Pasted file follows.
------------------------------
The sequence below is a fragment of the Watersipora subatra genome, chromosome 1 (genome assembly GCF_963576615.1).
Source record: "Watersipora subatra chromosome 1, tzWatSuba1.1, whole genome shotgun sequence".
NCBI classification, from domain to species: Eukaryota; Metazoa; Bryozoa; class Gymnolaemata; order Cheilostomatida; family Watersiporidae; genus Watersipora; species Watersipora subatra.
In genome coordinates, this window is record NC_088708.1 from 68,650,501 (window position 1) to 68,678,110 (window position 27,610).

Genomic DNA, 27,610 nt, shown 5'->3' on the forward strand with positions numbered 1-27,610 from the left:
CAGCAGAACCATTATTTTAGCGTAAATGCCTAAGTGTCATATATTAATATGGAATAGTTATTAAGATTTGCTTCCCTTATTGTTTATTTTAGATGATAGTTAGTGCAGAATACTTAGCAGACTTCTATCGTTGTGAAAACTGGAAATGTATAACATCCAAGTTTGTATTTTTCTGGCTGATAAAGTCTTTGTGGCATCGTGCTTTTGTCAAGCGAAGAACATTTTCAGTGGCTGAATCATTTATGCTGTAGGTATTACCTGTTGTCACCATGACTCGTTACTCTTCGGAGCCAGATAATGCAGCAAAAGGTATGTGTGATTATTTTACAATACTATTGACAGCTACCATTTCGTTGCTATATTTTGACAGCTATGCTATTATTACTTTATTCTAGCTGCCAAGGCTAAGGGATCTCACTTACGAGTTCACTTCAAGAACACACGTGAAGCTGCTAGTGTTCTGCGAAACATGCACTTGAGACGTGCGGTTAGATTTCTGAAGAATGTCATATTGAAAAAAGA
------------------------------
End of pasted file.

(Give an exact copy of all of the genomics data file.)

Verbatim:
The sequence below is a fragment of the Watersipora subatra genome, chromosome 1 (genome assembly GCF_963576615.1).
Source record: "Watersipora subatra chromosome 1, tzWatSuba1.1, whole genome shotgun sequence".
NCBI classification, from domain to species: Eukaryota; Metazoa; Bryozoa; class Gymnolaemata; order Cheilostomatida; family Watersiporidae; genus Watersipora; species Watersipora subatra.
In genome coordinates, this window is record NC_088708.1 from 68,650,501 (window position 1) to 68,678,110 (window position 27,610).

Genomic DNA, 27,610 nt, shown 5'->3' on the forward strand with positions numbered 1-27,610 from the left:
CAGCAGAACCATTATTTTAGCGTAAATGCCTAAGTGTCATATATTAATATGGAATAGTTATTAAGATTTGCTTCCCTTATTGTTTATTTTAGATGATAGTTAGTGCAGAATACTTAGCAGACTTCTATCGTTGTGAAAACTGGAAATGTATAACATCCAAGTTTGTATTTTTCTGGCTGATAAAGTCTTTGTGGCATCGTGCTTTTGTCAAGCGAAGAACATTTTCAGTGGCTGAATCATTTATGCTGTAGGTATTACCTGTTGTCACCATGACTCGTTACTCTTCGGAGCCAGATAATGCAGCAAAAGGTATGTGTGATTATTTTACAATACTATTGACAGCTACCATTTCGTTGCTATATTTTGACAGCTATGCTATTATTACTTTATTCTAGCTGCCAAGGCTAAGGGATCTCACTTACGAGTTCACTTCAAGAACACACGTGAAGCTGCTAGTGTTCTGCGAAACATGCACTTGAGACGTGCGGTTAGATTTCTGAAGAATGTCATATTGAAAAAAGA